Volume 37, #4
December 2021

Plant these "seeds" well and water often. Enjoy!

 Soldier nutcracker - December
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"Holy Newness" . . . . . . . . . . . . . . . Source Unknown

     "St. Francis used…to say: ‘Let us begin, brothers, to serve the Lord God, for up until now we have done little or nothing. He did not consider that he had already attained his goal, but tireless in pursuit of holy newness, he constantly hoped to begin again.’"                                                The Life of Saint Francis by Thomas of Celano: FA:ED, vol. 1, p. 273

     Such is the meaning of celebrating Advent: Like St. Francis we, too, do not consider that we have already attained our goal, but tireless in pursuit of holy newness, we constantly hope to begin again. Advent is the pursuit of this ‘holy newness.’"

Starting Today…. . . . . . . . . . Ted Engstrom, The Pursuit of Excellence

Advent - Lit candles with pine branches     "Today is the day to start giving up your small ambitions. Right now, you can begin living your life with a vigor, enthusiasm, and intensity you never before imagined. Starting today, you can begin to draw from your own deep inner resources and cut a swath through mediocrity that will give your life a whole new significance. The results of your efforts may so surprise you that you will wonder why you waited so long. You will also find that your mind, will never retreat to its original dimension."

Praise the Process . . . . . . . . Christian Hampshire, Runner's World, Issue 6 2021

     "Anxiety lives in the future and depression lives in the past, so by focusing on the present and being aware of your surroundings, your true self emerges. Praise the process, not the result. I started out fixated on the end goal instead of enjoying and being fixated on the journey and process."

Carrying a Grudge . . . . . . . . . . . . . . . Buddy Hackett

     "I’ve had a few arguments with people but I never carry a grudge. You know why? While you’re carrying a grudge, they’re out there dancing"

By Constantly Acting . . . . . . . . . . . . . . . Aristotle

     "Men acquire a particular quality by constantly acting a particular way. We become just by performing just actions, temperate by performing temperate actions, brave by performing brave actions."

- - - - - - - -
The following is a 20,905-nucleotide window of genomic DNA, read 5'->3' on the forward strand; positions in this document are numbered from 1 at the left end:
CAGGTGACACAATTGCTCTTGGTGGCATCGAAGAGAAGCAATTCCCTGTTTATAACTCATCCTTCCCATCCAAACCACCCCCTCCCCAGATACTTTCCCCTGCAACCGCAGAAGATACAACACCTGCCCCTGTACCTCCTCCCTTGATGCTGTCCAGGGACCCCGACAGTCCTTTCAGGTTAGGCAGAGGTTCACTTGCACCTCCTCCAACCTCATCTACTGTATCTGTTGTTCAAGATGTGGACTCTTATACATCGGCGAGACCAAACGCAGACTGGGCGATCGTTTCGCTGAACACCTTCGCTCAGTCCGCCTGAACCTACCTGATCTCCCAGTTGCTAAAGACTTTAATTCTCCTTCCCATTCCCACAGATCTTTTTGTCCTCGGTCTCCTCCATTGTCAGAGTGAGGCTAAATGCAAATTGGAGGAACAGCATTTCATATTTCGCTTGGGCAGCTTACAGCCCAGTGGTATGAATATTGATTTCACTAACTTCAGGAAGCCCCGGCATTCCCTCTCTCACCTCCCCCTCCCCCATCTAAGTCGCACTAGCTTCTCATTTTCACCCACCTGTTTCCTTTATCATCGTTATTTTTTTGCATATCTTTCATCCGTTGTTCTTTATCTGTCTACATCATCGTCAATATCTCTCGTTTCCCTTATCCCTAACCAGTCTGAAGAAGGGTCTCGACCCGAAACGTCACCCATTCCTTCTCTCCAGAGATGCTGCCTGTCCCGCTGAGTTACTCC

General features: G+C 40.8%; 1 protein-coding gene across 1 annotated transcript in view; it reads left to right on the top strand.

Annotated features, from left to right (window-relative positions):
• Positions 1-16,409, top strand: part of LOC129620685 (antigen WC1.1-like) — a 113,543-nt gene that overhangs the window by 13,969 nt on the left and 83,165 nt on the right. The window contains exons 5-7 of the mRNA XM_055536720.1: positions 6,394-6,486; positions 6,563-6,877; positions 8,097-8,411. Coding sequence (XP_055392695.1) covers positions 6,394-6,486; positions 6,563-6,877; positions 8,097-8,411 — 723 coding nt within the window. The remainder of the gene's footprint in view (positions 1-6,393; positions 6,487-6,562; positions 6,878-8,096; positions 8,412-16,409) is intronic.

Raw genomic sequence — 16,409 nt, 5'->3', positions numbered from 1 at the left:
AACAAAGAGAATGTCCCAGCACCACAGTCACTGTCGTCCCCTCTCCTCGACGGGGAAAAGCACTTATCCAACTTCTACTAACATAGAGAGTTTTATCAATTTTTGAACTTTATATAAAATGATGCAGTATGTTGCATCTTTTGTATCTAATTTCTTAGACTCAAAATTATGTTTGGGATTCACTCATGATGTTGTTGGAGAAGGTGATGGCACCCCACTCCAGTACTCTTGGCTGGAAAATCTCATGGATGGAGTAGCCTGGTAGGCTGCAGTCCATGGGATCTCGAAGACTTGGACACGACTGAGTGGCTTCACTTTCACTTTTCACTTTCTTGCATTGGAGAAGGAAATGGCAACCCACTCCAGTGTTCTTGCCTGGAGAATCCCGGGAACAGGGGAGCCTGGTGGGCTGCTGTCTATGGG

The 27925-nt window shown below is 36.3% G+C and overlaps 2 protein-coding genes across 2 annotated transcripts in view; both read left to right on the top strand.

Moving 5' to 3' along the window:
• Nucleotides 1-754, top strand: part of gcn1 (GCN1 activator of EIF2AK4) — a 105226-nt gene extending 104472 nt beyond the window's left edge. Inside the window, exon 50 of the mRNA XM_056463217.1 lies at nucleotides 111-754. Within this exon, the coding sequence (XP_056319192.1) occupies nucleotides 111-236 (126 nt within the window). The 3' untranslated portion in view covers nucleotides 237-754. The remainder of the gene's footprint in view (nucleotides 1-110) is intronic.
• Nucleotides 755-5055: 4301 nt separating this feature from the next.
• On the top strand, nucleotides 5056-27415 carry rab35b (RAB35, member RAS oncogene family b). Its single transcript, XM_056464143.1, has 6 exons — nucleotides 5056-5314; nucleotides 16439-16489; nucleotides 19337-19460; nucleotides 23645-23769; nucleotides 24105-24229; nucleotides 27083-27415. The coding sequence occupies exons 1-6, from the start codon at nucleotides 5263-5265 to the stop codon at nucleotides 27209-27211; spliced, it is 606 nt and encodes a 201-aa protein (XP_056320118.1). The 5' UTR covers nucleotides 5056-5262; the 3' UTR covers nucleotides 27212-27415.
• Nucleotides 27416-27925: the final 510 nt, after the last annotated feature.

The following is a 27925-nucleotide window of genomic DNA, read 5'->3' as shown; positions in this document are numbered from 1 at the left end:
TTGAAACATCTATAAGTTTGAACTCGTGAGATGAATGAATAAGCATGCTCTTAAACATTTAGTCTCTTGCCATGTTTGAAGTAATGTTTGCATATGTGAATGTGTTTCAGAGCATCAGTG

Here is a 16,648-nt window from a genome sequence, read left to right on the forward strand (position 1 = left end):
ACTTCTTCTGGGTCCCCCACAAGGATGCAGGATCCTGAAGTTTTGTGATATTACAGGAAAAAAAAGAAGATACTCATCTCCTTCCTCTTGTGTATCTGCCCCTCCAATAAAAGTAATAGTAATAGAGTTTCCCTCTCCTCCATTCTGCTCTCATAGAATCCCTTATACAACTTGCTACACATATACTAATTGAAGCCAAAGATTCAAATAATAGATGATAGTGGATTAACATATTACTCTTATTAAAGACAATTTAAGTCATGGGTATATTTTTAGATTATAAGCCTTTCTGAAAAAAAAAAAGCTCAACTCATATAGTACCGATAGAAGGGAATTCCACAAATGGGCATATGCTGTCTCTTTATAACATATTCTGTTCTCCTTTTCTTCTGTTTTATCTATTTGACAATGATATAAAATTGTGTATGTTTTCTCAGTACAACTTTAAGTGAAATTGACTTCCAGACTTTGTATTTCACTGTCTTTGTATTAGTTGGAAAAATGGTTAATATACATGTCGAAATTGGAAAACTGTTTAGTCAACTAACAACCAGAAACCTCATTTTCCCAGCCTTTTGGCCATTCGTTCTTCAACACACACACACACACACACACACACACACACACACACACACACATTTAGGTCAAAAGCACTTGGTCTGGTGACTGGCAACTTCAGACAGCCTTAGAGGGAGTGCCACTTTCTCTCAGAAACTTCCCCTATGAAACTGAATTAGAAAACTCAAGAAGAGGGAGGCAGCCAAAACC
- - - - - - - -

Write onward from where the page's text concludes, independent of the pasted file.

Struggles to be Holy  . . . . . . . . . . . . . . . Mother Angelica

     "You think, ‘Well, I’m imperfect so I can’t be holy,’ or ‘God doesn’t love me,’ or ‘He doesn’t live in me.’ You have all these excuses tucked away in your heart and your mind. But the apostles struggled, and the saints struggled, and you struggle, and I struggle, and the whole world struggles to be holy. We’re just not going to make it overnight. Rome wasn’t built in a day, and neither will you be."

Forgiveness is a Choice  . . . . . . . . . . . . . . . The Christophers, 7-79

     "All of us have difficulties with forgiveness: difficulties with forgiving someone, with asking for forgiveness, accepting it when it is offered — even with forgiving ourselves.

     How do I begin? Consider the alternative. Try looking squarely at the injury your have done or that has been done to you. Acknowledge your feeling of guilt or resentment. Without forgiveness this feeling will deepen and harden. Ask yourself if you want to live with it.

     Forgiving is not a feeling, it’s a choice. Do something. Take some action as soon as possible: a letter, a word, a kindness, a hug, an apology, a prayer."

True Patriotism  . . . . . . . . . . . . . . . "What Can a Person Do?", Vol. 56. #12

     "True Patriotism is not the emotional luxury of vanity showing itself in flag-waving, but a sentiment that expresses itself as a share in collective life. It asks, ‘What can I do that will add to the welfare of the country?’ The essence of citizenship is found in its values, its morals, its commitments, its deep loyalties, its conception of the good life, its teaching regarding the things for which and by which people should live, and the efforts of the people to attain the best possible."